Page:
…that five successive Byzantine emperors were misplaced somewhere in the Blachernae and are presumed to have been built over?

…that there are still three garage bands in Indianapolis that do not have their own Wikipedia articles?

…that scientists are unable to explain how cats sleep for 117% of their lives?

…that so-called “popular” music only appears to be popular because so many people listen to it?

…that Charles Dickens, for all his success as a novelist, never sold a single screenplay?


Which is the more significant character in history: Paul of Tarsus, who seems to be known mostly for some letters he wrote a long time ago, or Charles A. Bookwalter, former mayor of Indianapolis?

We can easily answer that question by typing a quotation associated with both men in our Google search box:

“I am, myself, a citizen of no mean city” are the words of former Mayor Charles Bookwalter. He used that phrase while Mayor of Indianapolis in 1909 and today the cornerstone of Old City Hall at Alabama and Ohio Streets in downtown Indy bears this inscription.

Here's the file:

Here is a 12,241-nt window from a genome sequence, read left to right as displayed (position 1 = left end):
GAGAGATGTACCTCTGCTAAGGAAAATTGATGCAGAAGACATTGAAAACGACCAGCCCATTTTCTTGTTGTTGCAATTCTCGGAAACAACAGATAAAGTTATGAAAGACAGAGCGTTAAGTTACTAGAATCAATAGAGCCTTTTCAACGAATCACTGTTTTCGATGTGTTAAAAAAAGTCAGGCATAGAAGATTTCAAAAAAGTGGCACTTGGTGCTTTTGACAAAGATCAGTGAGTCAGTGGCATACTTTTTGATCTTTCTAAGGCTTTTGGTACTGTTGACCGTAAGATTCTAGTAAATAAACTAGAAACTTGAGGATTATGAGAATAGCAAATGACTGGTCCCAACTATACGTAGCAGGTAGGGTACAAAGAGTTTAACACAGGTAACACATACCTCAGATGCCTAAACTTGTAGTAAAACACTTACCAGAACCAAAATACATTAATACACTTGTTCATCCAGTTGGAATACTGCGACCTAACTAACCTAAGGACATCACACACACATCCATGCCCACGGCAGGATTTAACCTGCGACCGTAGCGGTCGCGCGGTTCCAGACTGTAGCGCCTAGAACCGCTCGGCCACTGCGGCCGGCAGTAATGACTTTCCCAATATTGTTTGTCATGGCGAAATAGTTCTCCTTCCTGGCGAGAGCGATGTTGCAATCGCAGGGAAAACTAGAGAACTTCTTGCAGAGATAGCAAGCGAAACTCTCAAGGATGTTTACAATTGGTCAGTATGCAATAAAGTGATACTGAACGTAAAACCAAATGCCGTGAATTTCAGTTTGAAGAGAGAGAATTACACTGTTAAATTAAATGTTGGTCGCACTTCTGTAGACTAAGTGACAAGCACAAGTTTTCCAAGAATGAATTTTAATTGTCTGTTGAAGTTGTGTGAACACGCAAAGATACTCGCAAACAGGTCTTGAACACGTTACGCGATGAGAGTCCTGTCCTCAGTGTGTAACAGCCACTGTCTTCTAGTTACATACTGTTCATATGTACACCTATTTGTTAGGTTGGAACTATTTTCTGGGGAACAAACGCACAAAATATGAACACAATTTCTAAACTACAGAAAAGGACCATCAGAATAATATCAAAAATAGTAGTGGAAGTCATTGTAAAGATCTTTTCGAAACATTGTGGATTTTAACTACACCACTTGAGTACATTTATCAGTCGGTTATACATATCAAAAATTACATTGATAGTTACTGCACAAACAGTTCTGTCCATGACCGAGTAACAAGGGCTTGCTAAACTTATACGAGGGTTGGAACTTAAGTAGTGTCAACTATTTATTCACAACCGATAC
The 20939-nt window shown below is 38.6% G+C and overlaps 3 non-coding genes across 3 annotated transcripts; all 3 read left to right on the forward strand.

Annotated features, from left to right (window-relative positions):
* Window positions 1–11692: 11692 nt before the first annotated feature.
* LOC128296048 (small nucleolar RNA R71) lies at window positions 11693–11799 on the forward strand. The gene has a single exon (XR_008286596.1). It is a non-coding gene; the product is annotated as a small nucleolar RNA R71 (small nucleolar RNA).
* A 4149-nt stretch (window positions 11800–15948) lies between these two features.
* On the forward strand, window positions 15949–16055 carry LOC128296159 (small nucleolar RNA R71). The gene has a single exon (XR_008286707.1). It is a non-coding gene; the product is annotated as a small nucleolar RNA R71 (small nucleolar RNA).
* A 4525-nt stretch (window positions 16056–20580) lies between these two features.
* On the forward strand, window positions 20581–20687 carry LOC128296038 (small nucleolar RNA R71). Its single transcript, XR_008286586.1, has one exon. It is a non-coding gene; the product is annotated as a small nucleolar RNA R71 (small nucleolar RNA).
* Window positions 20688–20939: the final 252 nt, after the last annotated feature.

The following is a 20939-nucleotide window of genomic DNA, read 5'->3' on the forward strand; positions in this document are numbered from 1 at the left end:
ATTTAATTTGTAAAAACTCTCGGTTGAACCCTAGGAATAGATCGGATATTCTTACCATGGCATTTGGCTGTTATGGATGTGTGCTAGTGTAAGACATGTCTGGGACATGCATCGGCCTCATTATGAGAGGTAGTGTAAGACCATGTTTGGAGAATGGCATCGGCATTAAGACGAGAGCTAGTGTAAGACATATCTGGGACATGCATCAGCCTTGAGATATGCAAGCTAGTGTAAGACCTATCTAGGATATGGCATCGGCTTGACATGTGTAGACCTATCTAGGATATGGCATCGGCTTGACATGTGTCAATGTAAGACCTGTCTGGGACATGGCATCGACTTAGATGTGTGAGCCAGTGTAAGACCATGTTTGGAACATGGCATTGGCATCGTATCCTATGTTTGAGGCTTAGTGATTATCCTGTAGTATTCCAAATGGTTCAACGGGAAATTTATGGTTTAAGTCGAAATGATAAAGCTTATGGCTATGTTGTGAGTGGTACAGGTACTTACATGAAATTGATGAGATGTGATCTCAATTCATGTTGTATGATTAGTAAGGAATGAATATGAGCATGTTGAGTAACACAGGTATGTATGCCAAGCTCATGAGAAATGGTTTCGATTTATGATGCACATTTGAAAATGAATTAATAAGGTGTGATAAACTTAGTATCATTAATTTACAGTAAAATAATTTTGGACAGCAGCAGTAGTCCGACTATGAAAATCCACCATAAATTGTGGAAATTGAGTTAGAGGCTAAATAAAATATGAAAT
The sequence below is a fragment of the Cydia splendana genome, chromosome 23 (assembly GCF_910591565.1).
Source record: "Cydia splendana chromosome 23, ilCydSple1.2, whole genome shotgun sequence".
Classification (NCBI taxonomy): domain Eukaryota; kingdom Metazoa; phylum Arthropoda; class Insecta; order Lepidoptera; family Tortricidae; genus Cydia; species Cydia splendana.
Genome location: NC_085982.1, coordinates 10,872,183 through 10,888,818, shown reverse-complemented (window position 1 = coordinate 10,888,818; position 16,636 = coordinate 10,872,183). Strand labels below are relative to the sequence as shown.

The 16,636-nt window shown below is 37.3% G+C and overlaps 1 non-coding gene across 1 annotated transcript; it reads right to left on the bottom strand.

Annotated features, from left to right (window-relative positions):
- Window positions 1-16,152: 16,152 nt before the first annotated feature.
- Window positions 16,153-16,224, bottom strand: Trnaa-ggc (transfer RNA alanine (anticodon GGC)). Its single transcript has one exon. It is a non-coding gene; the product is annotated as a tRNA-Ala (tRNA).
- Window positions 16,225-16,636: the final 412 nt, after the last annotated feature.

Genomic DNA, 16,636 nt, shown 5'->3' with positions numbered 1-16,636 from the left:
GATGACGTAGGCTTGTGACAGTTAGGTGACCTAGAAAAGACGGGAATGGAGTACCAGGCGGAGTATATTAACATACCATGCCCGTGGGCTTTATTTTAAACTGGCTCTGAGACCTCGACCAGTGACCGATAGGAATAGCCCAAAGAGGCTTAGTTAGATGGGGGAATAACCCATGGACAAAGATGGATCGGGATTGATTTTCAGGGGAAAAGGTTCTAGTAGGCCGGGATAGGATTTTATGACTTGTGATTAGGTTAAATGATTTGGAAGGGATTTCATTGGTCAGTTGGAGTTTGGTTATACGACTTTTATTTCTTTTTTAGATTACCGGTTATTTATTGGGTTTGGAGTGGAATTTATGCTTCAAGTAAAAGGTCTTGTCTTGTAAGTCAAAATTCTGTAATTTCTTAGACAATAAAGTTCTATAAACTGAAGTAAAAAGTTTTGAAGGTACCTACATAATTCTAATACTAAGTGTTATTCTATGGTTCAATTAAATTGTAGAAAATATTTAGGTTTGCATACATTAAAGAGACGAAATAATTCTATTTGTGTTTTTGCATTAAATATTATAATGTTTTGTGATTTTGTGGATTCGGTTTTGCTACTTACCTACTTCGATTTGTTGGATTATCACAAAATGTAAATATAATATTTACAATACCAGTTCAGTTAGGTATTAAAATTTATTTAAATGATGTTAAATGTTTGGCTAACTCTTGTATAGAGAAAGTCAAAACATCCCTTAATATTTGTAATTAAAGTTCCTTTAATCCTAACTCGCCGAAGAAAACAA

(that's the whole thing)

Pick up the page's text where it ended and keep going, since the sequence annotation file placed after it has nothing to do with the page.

“ ‘I am, myself, a citizen of no mean city’ are the words of former Mayor Charles Bookwalter. He used that phrase while Mayor of Indianapolis in 1909 and today the cornerstone of Old City Hall at Alabama and Ohio Streets in downtown Indy bears this inscription.”

When you want to know what is truly significant in modern culture, Google always has your answer.


On this day in 1814, the British captured Washington and burned the Capitol. Congress responded—this is quite true, and you may verify it for yourself if you like—by appointing an investigative committee. We have not heard much from the committee lately, but we believe it is still taking evidence. A spokesman for the British government called the committee’s investigation a “partisan sham” and said that the attack on the Capitol had been a peaceful demonstration by supporters of British policies and also a false-flag operation by the Madison administration.